Tag: police misconduct
The Chicago City Council today unanimously approved payments of $32 million to pay two claims of police misconduct.
A mentally ill woman, Christina Eilman, will get $22.5 million.
Christina Eilman now suffers severe brain damage after police ignored pleas for help from her out-of-town family and turned the mentally ill woman lose in one of Chicago's most crime-ridden neighborhoods. She was raped and either fell or was pushed out of a seventh floor window.
Alton Logan will get $10.2 million for the 26 years he spent in prison for a crime he didn't commit. did not commit. [More...]
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Today, the Department of Justice charged four officers, Dennis Spaulding, David Cari, Jason Zullo and Sgt. John Miller, with conspiracy, deprivation of rights and obstruction of justice. Miller is the head of the local police union.
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San Francisco District Attorney George Gascón announced today that his office will drop at least 57 drug cases due to perjury, illegal searches and other misconduct by police officers.
The investigation has been prompted by a series of surveillance videotapes — released by Jeff Adachi, the city’s public defender, and private defense lawyers — showing officers suspected of falsifying reports, illegally entering residences and, in one instance, making a purposefully flawed arrest for drug possession.
“This is not a game,” Mr. Gascón said. “This is real, this involves people’s lives, not only for those who have been incarcerated, but for victims.”
The feds are now investigating officers from the city's Southern Station. The public defender says thousands of cases may be in jeopardy. [More...]
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Bump and Update: Burge was sentenced today to 4 1/2 years in prison. More here. The Judge told Burge, "The case "demonstrates at the very least a severe lack of respect for the due process of law and your refusal to acknowledge the truth in the face of all this evidence," she said."
Jon Burge, the Chicago cop who allegedly tortured arrestees until they confessed during a period of 40 years, will learn his punishment today in a Chicago federal court.
His name has become synonymous with police brutality in the nation's third-largest city, with allegations stretching back nearly 40 years and the case even affecting the state's debate over the death penalty. Dozens of suspects — almost all of them black men — claimed Burge and his officers tortured them into confessing to crimes from robbery to murder.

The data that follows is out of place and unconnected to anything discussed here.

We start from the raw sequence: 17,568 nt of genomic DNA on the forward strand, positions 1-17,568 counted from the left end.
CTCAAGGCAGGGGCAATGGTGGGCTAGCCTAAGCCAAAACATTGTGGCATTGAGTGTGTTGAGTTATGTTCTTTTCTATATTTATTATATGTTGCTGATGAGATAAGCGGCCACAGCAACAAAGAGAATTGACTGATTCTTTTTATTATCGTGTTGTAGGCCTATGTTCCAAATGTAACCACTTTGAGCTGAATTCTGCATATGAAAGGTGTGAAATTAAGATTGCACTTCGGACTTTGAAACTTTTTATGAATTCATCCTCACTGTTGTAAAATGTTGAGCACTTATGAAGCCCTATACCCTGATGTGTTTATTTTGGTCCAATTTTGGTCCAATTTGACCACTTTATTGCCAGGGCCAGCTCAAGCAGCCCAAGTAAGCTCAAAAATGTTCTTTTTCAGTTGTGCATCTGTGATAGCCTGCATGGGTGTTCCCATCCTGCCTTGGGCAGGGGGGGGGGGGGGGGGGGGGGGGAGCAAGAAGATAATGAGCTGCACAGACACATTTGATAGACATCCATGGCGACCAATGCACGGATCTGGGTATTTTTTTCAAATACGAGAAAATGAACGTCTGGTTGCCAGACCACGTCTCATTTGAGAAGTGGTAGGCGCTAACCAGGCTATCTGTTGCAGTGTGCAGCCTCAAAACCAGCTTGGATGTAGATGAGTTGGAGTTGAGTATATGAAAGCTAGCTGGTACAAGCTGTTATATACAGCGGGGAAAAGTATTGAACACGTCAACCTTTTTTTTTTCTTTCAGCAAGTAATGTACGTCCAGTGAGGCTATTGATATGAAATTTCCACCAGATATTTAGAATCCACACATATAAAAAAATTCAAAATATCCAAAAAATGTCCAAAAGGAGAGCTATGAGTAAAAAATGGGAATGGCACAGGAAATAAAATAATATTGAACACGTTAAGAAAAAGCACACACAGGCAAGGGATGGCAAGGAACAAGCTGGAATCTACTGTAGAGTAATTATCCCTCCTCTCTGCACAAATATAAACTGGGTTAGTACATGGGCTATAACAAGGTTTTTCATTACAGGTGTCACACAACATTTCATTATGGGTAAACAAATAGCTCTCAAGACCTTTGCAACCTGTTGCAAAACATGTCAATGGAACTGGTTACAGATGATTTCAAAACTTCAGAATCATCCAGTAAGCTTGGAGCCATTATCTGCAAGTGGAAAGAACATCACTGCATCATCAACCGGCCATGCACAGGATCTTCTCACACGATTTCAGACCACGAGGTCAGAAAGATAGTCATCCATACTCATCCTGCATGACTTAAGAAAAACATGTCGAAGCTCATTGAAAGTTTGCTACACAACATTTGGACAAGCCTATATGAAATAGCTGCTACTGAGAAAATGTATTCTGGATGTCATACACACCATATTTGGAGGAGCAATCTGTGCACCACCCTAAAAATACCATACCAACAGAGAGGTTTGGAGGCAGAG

Burge's sentencing hearing began yesterday, with the Government asking for 30 years. The Probation Department concluded his guideline range is 15 to 21 months. Burge agrees but is asking for a below guideline sentence. Because Burge was only convicted of lying and obstruction in relation to a civil case, and the judge, as explained below, has sided with Burge and the Probation Department on the calculation of his guidelines, his sentence is likely to be in the 15 to 21 month range, or close to it. [More..]
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The Obama Adminisration may be serious about ramping up the civil rights division.
Six New Orleans police officers have been charged in the post-Kaatrina deaths of unarmed civilians on the Danziger Bridge on September 4, 2005.
The 27 count Indictment alleges some ugly facts. Five other former police officers have pleaded guilty and admitted that they participated in a conspiracy to obstruct justice and cover up what happened that date.
The four officers charged with killing civilians face maximum penalties of life in prison or the death penalty. The officers face additional penalties for the remaining counts, which include charges related to a conspiracy to cover up what had happened on the bridge, and conspiracies to file charges against two of the victims, Lance Madison and Jose Holmes, on the basis of false evidence.
The other two face 70 and 120 years.
The New York Times reports eight other incidents of alleged police misconduct are still under investigation.
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Two veteran Miami police officers have been charged in an FBI undercover operation:
Two veteran police officers were charged Friday with providing protection for purported shipments of cocaine and stolen goods in what was actually an undercover FBI operation.
Officer Geovani Nunez and Detective Jorge Hernandez are accused in court documents of helping protect shipments of what they thought were stolen televisions and computers and at least 12 kilograms of cocaine — sometimes by using their police cars to escort trucks.
The officers have been fired. This isn't the first time cops have gone bad in Florida.
The case is similar to a recent FBI sting that led to guilty pleas from five officers in Hollywood, Fla. Four received lengthy prison sentences.
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